Is Your Community Hospital Worth Your Life
Posted Tue, Apr 27, 2010

Jim lies in a hospital bed clinging to life as I write this blog. Ten months ago he was diagnosed with severe mitral valve disease and advised to have surgery. Jim declined. As his health deteriorated he could no longer put off surgery. He had a choice of going to a community hospital or to a university hospital. He wanted to stay near home so he chose to stay in the community. The morning after surgery as Jim lay in the cardiac intensive care unit he complained of vague chest pain. He complained several times until his nurse said ” Now, Jim, You have just had open heart surgery. You should have chest pain.” Six hours later his right lung collapsed. Several hours later the left. Then kidney function deteriorated. Now he clings to his life.
Kyle needed surgery for cancer of the esophagus. The cancer was limited but Kyle was obese and not in good shape. I told him that if he went to a community hospital he had a 25% chance of dying from the surgery vs. only 1% risk of mortality at a university setting. Kyle wanted to stay in the community to be near his wife. Kyle declined to be operated on at a university hospital in Chicago. Six hours after surgery Kyle’s kidneys began to fail. Three days later he was dead.
The evil secret that no one wants to say is that community hospitals cannot provide the post operative support for major surgery that a university hospital can provide. An excellent surgeon can do his job to the best of anyone’s ability, but life and death hangs in the balance of the post operative care unit. Another evil secret is that affiliations of community hospitals with university hospitals are economic alliances and do not bring the level of care of the community hospital up to the level of the university center.
The trauma of a life threatening disease is difficult at best and emotionally traumatizing. It makes little sense that the welfare of a patient is left to the economic survival of a local hospital or the medical staff of a community center. Decisions like these should not be at the whim of emotions of a confused and traumatized family. The only solution is to have centers of excellence where such difficult surgeries can be most safely performed. In fact, we have the centers and we have the statistics to prove them. What we also have is a politically dominated system that cares more for the economics and welfare of local politicians and health care systems than for the welfare of a patient.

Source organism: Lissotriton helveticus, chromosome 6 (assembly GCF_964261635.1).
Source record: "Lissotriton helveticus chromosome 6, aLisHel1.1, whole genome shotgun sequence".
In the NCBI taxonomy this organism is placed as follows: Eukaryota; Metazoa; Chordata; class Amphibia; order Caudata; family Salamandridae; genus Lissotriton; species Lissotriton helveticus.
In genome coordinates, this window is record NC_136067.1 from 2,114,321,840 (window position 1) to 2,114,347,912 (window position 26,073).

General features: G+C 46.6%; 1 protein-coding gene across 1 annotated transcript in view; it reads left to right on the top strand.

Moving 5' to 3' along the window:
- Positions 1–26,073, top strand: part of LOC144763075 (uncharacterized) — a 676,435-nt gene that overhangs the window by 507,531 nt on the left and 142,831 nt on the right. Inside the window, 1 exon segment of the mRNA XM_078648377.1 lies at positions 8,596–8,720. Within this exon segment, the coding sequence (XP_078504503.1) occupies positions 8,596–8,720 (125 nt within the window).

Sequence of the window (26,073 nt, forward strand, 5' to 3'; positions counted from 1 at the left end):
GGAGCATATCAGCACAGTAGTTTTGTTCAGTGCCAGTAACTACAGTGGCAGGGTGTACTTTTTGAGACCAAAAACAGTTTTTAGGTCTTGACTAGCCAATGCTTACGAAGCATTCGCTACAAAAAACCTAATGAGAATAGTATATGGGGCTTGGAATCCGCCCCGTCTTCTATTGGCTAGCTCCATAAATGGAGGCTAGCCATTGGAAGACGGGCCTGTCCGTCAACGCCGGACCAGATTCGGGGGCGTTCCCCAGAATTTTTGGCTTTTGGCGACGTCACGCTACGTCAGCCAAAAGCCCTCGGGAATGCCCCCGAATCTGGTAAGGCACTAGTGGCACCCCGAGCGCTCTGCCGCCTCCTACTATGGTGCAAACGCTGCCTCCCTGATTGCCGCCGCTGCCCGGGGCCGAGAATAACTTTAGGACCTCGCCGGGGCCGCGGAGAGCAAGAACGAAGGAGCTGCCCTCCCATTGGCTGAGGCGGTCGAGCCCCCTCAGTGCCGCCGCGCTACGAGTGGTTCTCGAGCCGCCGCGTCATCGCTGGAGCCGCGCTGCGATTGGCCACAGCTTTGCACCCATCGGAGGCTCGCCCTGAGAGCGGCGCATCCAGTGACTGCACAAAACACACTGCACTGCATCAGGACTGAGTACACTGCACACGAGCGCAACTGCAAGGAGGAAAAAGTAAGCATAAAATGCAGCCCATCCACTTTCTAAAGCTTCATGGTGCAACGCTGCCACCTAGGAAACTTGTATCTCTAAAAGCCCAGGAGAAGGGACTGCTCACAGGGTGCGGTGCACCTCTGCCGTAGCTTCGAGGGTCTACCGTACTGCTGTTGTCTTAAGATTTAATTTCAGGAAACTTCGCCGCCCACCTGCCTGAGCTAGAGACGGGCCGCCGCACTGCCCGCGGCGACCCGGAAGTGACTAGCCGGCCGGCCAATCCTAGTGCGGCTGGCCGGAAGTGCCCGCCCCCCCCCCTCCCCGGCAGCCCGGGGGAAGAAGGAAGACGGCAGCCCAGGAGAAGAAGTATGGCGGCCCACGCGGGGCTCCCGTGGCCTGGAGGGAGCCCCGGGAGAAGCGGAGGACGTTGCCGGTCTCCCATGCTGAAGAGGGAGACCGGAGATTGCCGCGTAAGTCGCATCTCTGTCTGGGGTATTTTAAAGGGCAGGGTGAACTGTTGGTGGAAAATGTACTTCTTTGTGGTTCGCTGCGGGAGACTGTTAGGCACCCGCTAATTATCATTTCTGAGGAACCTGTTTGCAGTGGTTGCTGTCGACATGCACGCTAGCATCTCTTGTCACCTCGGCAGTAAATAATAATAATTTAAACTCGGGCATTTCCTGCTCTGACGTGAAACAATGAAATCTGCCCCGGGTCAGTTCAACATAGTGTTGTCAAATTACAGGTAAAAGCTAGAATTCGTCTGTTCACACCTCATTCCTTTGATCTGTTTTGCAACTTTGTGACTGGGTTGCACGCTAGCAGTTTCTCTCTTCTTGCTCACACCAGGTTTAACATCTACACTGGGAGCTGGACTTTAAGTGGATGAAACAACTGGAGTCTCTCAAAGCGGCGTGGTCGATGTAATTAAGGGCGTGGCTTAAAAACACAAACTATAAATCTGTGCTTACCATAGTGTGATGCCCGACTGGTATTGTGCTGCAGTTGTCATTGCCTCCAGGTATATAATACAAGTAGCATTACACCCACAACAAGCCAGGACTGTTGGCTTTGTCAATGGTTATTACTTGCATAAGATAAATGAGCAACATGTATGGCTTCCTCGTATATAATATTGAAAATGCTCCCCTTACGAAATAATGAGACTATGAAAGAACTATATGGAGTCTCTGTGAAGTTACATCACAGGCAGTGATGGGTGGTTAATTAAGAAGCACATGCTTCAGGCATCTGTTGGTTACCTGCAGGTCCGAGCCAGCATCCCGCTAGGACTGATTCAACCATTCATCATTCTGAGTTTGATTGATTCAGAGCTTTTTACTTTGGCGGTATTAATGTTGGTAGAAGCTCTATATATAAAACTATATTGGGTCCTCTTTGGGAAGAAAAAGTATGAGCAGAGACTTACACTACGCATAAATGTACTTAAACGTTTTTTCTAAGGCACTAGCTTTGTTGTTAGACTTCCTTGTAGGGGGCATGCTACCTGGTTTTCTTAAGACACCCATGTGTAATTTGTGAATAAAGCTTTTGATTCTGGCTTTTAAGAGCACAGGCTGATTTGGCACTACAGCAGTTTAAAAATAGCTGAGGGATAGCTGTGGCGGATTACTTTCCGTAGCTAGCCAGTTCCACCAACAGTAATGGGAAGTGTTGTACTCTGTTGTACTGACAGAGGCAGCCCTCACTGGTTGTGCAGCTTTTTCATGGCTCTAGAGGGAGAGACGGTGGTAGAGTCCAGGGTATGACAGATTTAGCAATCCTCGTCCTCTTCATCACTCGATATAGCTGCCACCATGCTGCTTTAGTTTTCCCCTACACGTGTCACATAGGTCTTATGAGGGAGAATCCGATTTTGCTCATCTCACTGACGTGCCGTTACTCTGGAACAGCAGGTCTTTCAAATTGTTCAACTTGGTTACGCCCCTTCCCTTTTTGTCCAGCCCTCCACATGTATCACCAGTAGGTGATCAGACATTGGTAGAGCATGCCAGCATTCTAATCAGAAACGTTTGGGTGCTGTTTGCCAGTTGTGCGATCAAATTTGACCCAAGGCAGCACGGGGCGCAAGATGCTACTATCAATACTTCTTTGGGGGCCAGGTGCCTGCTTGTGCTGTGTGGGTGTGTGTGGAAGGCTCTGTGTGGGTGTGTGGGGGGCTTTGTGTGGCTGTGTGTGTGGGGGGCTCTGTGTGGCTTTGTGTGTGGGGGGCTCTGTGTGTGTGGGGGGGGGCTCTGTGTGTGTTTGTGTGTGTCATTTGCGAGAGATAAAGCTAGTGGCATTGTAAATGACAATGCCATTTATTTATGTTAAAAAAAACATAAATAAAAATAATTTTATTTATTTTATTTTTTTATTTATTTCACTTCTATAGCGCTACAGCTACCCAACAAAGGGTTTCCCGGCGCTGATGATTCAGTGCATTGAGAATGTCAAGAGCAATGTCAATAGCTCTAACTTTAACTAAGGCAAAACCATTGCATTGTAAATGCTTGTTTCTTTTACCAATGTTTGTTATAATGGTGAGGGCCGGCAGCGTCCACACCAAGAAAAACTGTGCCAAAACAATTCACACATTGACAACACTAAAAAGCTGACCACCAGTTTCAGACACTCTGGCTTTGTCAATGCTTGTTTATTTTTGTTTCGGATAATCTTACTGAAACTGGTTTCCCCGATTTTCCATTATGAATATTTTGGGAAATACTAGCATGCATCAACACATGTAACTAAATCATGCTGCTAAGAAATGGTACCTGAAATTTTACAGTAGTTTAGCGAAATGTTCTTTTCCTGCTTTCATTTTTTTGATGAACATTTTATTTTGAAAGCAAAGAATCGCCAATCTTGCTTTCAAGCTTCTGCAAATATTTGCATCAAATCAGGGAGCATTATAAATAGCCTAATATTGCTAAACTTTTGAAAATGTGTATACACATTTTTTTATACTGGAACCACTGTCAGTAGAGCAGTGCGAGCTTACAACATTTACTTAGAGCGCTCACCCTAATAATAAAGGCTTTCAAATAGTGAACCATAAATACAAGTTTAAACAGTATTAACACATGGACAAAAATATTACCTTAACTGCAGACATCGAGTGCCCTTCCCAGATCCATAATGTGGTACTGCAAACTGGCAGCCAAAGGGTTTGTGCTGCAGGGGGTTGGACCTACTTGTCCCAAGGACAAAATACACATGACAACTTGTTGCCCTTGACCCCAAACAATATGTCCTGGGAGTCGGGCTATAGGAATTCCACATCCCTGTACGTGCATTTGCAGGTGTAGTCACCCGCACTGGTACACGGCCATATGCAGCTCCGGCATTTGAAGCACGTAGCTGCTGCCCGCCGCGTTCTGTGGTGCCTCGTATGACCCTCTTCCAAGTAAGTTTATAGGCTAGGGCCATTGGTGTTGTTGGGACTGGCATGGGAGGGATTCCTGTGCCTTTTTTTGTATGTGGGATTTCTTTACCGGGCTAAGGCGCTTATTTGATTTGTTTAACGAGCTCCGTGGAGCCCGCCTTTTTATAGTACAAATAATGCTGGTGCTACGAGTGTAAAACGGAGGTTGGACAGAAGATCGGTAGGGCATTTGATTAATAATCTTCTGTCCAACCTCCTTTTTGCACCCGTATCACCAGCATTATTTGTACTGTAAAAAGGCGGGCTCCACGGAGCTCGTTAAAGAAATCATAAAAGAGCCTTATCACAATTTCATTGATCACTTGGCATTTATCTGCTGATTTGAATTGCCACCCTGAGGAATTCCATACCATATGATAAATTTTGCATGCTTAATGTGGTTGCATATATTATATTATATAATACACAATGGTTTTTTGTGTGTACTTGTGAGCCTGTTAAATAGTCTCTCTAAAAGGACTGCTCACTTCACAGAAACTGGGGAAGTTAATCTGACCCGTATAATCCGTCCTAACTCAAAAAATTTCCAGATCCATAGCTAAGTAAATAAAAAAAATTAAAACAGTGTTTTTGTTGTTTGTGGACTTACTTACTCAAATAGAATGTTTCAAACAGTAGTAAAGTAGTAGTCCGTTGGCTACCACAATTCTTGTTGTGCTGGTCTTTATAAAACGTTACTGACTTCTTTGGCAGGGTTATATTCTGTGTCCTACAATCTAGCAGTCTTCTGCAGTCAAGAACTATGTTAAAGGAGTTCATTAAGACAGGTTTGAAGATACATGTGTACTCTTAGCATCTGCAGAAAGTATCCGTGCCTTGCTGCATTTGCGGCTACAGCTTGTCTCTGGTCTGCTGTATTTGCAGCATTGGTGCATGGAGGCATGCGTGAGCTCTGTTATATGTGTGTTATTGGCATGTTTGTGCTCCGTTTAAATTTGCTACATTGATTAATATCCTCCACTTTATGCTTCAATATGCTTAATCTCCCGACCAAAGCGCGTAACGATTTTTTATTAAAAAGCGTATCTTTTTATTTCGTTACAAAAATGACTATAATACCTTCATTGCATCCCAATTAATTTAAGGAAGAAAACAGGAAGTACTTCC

Every patient needs to read the book “How Doctors Think” by Dr. Jerome Groopman. Do this before you need to make a decision. Do it before someone has to write a blog about a person close to you.

Edward Lack
Edward Lack MD is a board certified dermatologist and a board certified dermatologic cosmetic surgeon. He is President and Medical Director of MetropolitanMD, a multispecialty cosmetic surgery center in Chicago,which is unique in having a double board certified cosmetic dermatologic surgeon, a double board certified facial plastic surgeon, and a double board certified cosmetic plastic surgeon. Dr. Lack is also the Past President of The American Academy of Cosmetic Surgery.

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